Coach Alison Freeman recommends a relatively light emphasis on swimming.

How much swimming should triathletes do, as compared to biking and running? For most short-course athletes, I recommend a ratio of around 1:2:1.5 for swim/ bike/run; for long-course athletes, I recommend a ratio in the range of 1:2.5-3:1.75-2. For short-course and many 70.3 athletes, this can be accomplished with two weekly swims. For newer and/or weaker swimmers, as well as iron-distance athletes, a third swim is beneficial.

Why such a relatively light emphasis on swimming? Once you’re past the initial learning curve for swim technique and the corresponding big gains in speed, it takes a lot of time in the pool to shave just seconds off your per 100m race pace. Given that most age-group athletes have limited hours to devote to training, and the fact that extra trips to the pool will buy you only a few minutes on race day, the pool is not the best place to invest additional hours. Instead, focus on high-quality swim workouts— masters swim groups or more intense interval sets rather than long, endurance-pace swims. Spend your extra hours on the bike, where there is more to gain in both your bike split and running strong off the bike.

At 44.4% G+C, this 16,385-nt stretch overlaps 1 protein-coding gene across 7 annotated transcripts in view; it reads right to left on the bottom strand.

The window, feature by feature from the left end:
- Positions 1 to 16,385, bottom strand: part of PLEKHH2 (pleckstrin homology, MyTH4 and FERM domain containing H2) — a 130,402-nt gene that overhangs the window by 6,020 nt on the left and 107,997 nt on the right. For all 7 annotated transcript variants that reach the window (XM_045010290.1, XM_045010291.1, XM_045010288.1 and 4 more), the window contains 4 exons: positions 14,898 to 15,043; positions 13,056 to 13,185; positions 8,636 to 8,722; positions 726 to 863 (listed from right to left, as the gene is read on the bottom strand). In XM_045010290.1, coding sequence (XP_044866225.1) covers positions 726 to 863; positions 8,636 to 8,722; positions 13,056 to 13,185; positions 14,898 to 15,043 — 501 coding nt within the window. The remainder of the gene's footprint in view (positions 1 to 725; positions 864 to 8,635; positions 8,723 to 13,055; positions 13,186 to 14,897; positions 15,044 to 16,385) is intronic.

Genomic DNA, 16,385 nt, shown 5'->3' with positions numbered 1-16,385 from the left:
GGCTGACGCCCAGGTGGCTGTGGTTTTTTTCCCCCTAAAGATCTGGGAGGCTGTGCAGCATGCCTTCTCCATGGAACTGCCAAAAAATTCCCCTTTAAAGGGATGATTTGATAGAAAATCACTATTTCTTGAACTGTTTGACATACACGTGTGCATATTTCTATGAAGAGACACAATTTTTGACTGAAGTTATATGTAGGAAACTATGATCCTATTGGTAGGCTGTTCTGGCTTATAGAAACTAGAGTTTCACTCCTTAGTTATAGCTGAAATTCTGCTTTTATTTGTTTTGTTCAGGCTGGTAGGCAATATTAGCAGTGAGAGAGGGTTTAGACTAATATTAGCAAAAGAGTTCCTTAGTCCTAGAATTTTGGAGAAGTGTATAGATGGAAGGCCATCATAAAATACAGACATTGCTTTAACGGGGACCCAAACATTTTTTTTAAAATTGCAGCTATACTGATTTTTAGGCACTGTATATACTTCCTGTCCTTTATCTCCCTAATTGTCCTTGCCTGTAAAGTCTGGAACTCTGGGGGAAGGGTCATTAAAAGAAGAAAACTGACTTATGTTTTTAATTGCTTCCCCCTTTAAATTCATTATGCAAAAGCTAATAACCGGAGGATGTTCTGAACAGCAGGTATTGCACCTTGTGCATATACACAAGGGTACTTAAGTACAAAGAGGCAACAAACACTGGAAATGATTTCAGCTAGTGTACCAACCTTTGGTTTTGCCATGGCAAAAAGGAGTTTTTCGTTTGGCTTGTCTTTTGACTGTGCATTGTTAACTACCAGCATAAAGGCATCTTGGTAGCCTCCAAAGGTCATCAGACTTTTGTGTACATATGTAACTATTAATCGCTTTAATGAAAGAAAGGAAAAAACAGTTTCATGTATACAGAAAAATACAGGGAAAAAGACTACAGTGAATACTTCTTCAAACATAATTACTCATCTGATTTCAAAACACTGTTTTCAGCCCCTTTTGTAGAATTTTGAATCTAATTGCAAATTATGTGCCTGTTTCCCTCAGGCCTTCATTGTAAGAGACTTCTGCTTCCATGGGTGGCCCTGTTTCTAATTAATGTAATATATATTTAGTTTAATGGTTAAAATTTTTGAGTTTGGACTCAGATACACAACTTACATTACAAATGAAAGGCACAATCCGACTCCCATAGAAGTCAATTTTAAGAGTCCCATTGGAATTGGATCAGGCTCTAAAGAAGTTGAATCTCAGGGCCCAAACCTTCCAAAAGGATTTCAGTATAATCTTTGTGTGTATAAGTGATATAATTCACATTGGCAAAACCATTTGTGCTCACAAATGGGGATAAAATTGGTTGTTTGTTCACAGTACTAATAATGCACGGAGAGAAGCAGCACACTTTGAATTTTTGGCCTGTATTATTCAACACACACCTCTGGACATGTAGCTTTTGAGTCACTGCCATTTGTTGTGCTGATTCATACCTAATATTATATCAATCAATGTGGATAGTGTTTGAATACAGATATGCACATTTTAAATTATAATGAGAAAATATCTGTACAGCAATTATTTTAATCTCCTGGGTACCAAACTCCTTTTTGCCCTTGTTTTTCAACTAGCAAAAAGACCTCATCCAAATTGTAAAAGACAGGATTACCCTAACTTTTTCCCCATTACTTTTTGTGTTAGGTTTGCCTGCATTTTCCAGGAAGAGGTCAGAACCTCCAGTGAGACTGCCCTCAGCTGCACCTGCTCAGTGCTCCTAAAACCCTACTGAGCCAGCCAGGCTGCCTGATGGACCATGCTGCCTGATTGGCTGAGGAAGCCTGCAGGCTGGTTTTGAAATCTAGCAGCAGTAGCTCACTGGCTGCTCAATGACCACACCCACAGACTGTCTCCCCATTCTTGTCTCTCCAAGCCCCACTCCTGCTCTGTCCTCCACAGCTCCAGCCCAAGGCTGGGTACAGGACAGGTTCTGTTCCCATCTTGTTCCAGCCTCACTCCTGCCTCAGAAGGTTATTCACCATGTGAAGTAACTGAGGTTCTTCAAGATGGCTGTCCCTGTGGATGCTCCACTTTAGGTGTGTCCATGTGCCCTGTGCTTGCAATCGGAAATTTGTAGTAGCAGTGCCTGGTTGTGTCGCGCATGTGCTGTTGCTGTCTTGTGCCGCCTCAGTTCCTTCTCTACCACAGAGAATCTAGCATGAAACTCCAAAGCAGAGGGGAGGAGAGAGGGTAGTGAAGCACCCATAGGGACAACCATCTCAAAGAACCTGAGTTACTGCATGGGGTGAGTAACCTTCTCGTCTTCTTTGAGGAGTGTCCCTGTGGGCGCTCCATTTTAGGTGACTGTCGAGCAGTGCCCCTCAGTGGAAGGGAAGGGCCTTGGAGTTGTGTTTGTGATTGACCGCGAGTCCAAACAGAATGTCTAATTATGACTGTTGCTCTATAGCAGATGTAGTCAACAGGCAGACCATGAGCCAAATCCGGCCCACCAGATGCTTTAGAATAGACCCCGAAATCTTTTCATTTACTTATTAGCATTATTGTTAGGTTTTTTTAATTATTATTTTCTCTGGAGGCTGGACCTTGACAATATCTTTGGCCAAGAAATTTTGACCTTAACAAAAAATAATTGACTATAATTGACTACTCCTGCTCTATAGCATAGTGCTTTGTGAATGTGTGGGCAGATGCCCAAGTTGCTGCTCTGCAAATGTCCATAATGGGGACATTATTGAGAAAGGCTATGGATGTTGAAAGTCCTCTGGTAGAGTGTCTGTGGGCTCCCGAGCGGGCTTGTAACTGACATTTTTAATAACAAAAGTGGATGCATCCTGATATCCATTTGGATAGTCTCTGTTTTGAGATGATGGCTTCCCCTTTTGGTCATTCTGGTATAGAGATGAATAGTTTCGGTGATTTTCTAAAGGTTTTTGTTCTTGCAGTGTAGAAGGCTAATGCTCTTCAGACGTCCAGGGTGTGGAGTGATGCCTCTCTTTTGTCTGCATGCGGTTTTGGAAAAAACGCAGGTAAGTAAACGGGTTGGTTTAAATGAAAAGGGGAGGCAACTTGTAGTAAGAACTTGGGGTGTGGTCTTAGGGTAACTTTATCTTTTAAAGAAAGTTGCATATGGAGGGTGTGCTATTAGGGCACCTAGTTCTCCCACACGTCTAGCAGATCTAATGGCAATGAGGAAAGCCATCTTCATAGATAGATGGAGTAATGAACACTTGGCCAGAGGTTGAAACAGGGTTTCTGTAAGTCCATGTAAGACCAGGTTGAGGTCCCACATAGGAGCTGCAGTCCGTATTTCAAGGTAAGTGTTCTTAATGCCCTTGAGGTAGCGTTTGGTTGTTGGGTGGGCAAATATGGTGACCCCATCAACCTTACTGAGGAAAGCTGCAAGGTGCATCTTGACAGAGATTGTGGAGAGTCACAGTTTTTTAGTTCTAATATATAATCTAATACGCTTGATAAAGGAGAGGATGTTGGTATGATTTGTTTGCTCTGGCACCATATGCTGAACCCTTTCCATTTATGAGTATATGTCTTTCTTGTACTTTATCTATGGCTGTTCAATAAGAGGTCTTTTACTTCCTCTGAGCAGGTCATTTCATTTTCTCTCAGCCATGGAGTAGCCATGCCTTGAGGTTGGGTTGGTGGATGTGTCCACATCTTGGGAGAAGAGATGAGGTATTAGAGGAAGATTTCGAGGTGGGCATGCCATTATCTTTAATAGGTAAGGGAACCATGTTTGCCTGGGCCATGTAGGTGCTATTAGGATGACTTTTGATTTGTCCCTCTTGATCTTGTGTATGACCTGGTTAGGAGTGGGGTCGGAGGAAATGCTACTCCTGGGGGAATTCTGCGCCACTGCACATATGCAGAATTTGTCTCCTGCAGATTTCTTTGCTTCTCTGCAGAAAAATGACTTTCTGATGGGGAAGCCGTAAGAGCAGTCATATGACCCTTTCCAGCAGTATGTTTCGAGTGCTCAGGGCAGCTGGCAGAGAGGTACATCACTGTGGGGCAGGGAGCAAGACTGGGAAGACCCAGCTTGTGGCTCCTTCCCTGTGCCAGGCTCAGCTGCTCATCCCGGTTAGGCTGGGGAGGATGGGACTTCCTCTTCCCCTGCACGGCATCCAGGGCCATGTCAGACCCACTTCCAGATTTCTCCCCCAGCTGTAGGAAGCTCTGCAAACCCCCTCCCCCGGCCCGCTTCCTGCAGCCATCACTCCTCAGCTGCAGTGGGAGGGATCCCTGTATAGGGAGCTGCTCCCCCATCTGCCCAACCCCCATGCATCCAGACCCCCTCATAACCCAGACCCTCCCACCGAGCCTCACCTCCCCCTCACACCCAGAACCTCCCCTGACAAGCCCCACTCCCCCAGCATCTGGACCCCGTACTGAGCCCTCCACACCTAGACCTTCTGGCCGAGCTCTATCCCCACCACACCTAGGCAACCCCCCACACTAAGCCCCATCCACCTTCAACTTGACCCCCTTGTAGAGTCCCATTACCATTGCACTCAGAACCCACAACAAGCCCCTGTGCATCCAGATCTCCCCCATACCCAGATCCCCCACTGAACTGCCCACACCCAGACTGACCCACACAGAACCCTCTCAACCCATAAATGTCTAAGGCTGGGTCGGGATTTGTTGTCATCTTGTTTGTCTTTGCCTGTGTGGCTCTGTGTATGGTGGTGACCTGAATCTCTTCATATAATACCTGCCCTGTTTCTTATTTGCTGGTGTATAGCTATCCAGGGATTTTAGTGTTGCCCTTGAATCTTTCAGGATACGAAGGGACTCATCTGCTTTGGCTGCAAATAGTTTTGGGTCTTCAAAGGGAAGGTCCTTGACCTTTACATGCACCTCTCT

There are exceptions to how much swimming triathletes should do. Newer and/or weaker swimmers, those dealing with or trying to prevent injuries, and athletes specifically looking for a big improvement in swim pace can benefit from swimming four or five times a week. Increasing swim time to match or exceed your run time can improve your feel for the water, your swim-specific endurance, your swim technique (as long as you’re not reinforcing bad habits), and your overall cardiovascular fitness.

Alison Freeman is a coach with Boulder-based D3 Multisport. She is a Level 1 USAT- and Training Peaks Level II-certified coach who focuses on long- course coaching for middle-of-the-pack and beginner triathletes. She is also a four-time Olympic-distance age-group national qualifier and multiple Ironman and 70.3-distance finisher.